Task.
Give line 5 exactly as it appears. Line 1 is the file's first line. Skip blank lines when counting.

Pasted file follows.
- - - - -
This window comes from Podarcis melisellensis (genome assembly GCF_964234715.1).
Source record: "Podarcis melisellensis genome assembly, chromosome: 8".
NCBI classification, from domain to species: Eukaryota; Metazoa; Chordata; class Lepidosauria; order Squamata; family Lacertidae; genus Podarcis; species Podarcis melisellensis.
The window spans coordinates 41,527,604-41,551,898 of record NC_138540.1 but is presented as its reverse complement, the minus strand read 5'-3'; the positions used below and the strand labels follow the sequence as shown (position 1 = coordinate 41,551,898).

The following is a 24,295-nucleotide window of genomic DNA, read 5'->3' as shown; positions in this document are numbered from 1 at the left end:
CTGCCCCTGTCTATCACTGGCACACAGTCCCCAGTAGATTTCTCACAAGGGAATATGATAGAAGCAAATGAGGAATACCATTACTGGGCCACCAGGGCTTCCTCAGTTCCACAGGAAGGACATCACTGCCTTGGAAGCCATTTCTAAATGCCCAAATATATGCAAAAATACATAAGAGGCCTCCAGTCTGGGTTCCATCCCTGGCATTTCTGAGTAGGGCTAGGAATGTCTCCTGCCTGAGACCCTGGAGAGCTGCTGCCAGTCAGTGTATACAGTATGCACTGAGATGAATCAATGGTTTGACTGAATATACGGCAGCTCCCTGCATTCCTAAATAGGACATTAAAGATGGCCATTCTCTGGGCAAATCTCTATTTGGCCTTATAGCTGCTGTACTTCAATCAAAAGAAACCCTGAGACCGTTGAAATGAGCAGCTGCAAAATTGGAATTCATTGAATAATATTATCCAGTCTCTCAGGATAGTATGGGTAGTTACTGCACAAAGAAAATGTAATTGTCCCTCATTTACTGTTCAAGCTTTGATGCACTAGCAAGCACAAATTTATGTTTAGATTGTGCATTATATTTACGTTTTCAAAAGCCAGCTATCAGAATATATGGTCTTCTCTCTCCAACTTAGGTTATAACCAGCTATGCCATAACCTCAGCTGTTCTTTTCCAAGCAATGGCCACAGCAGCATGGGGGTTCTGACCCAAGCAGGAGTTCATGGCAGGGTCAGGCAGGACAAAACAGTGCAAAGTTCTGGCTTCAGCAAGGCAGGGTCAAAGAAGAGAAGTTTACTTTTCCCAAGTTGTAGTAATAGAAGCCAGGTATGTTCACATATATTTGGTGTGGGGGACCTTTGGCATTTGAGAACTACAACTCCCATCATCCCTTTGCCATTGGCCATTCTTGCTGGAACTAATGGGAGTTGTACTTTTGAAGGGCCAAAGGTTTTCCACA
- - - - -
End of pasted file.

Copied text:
The following is a 24,295-nucleotide window of genomic DNA, read 5'->3' as shown; positions in this document are numbered from 1 at the left end: